With the company now in rehearsals, we interview the Bristol Old Vic Theatre School actors cast to play alongside theatre professionals, Julian Glover and Lynn Farleigh in Julius Caesar.
Here we get to know Harley, one of the Theatre School’s talented rising stars.
BOVTS: Doctor Gibbs in Our Town (Circomedia); Blind Pew/Ben Gunn in Treasure Island, Angelo in Measure for Measure, Pinchwife/ Harcourt in The Country Wife, Lord Morton in Vivat! Vivat Regina!, Michael/ Helge in Festen, Alan Strang in Equus.
Pre BOVTS: Irwin in The History Boys, Owen Marshall in Semi-Monde, Judge Ives in Judgment at Nuremberg, Winston Smith in 1984, Gooper in Cat on a Hot Tin Roof (all Oxford University Dramatic Society); Face in The Alchemist (Bradon Forest Theatre); Miles in Eight (Stroud Open-House Theatre), Dromio of Ephesus in The Comedy of Errors (OUDS/ Thelma Holt International Tour).
Where are you from and how did you get into acting?
I’m from Swindon (so South West born and bred!) and was really lucky to go to a school that had its own theatre and a brilliant drama department. I started acting there, doing some Shakespeare, Commedia dell’Arte, and devising my own work. After that I studied at Oxford, where with the university drama society I performed in plays at the Oxford Playhouse, and took a tour of the Comedy of Errors to Tokyo. Since then I’ve been loving my training in Bristol, and can’t wait to get out into the professional world.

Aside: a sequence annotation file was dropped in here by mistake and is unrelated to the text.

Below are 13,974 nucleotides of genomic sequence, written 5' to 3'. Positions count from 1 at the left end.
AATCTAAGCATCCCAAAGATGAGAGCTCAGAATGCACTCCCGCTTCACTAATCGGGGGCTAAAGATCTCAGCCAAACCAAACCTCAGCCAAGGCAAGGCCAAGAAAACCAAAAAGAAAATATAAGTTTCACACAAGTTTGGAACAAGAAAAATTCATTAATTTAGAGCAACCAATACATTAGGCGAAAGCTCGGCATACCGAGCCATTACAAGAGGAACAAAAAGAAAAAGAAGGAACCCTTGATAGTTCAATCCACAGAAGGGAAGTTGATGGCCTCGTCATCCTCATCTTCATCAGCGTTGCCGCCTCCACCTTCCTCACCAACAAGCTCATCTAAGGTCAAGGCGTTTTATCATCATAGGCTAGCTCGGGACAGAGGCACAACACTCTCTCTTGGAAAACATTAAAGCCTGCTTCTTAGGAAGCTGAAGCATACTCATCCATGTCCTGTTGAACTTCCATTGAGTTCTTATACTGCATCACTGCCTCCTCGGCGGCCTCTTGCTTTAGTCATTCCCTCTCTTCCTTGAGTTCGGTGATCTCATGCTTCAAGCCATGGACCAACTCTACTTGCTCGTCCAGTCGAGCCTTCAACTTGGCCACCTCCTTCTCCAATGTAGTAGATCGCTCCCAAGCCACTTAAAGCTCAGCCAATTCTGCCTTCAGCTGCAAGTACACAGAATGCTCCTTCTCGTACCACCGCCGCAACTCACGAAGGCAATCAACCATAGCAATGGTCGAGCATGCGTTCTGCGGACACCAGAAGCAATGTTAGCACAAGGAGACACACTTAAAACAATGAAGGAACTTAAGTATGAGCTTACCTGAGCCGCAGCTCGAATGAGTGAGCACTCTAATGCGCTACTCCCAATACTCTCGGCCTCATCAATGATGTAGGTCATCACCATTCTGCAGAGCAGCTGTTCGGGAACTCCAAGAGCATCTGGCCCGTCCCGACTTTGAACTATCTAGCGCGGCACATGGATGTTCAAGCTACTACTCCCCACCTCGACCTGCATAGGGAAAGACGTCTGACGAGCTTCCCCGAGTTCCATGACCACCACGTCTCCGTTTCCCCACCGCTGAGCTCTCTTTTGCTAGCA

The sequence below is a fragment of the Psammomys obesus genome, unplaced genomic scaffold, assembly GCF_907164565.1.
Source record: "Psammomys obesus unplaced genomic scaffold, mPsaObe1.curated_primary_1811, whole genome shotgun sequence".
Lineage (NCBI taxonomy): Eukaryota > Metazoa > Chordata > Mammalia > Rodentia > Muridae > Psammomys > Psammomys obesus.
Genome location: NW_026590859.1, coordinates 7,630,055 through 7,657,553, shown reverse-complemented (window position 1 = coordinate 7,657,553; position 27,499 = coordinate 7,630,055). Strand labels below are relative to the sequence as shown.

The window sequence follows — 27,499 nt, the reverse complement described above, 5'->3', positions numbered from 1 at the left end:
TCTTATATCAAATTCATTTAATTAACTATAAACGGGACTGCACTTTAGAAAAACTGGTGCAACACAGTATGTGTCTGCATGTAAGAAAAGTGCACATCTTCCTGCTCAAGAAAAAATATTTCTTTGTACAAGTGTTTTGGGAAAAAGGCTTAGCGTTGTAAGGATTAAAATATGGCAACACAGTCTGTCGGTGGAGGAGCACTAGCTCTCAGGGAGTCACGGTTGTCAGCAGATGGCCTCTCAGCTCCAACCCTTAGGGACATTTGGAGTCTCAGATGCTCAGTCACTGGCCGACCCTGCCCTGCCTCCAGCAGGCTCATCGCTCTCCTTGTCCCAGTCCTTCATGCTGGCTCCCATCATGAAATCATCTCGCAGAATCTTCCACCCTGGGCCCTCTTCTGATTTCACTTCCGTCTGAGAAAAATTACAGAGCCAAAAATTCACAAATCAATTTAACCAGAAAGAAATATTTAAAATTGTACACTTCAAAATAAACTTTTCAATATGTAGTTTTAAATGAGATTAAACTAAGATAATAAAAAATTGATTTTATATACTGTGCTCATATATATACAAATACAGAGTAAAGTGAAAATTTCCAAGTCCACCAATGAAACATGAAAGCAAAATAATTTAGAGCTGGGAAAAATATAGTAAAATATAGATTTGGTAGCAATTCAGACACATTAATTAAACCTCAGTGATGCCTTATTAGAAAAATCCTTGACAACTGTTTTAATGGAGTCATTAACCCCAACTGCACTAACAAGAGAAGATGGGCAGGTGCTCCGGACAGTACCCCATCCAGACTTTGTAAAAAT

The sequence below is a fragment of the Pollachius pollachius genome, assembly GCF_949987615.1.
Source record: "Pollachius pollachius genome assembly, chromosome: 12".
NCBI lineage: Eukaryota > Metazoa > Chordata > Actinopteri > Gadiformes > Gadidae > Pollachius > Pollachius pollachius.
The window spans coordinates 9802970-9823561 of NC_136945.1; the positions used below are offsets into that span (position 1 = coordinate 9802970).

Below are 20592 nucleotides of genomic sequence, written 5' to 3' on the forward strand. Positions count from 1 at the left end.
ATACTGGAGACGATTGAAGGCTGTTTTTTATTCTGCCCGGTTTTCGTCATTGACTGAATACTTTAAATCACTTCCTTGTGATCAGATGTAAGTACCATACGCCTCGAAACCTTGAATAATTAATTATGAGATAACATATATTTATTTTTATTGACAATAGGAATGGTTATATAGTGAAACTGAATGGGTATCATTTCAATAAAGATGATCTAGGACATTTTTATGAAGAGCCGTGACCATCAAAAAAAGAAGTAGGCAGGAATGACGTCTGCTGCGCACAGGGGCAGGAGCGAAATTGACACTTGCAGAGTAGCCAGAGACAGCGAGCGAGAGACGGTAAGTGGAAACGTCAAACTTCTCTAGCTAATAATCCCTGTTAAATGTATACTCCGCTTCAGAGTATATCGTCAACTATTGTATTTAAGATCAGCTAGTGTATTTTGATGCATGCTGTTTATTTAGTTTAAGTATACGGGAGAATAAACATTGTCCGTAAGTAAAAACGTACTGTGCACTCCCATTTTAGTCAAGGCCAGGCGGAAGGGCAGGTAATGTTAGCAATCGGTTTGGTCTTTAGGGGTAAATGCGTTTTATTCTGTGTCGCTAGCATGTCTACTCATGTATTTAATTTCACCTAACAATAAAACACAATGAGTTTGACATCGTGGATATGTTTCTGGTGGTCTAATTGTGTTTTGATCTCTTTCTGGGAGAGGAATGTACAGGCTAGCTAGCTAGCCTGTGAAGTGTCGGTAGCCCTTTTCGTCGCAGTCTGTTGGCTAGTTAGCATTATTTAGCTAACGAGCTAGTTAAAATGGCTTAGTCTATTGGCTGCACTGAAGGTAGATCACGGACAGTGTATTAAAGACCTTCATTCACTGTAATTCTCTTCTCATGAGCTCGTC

Who are you playing in Julius Caesar and what challenges have you faced in that role?
I’m playing Trebonius, one of the conspirators who plot to kill Caesar. Simon has done a great job with condensing the number of characters in the play – Shakespeare kind of fills the second act with people we’ve never seen before displaying unbelievable heroism. But that does mean I’m having to reconcile two very different roles in the original script (Trebonius and Titinius) into one whole, but it’s been an interesting challenge and one I feel only makes the character richer.
What’s your favourite thing about training at Bristol Old Vic Theatre School?
I’ve learnt loads from the teachers I’ve worked with at the school, who’ve really challenged me to develop my craft after the last two years. But I’d say the best thing about the training has been the other actors in my year – I’ve grown so much just from acting opposite them, and found a group of fab people I’ll really miss seeing and working with every day.
What’s the best thing about working with Julian Glover, Lynn Farleigh and John Hartoch?
Julian, Lynn and John have been brilliant to work with, not only offering so many words of wisdom, in terms of verse-speaking and handling the emotional weight of a scene, but also just as fellow members of the company. They’ve been incredibly humble and supportive throughout the process, treating us all as equal parts of the ensemble, and most of all being a really great laugh.
How does it feel to be taking Bristol Old Vic’s stage in your graduating show?
I’m thrilled to be acting on that stage in my last show as a student. The Bristol Old Vic has been the sight of my favourite productions I’ve seen in the city – Pink Mist, Long Day’s Journey into Night and The Crucible to name a few – and I certainly hope it’s not the last time I get to perform in this stunning theatre.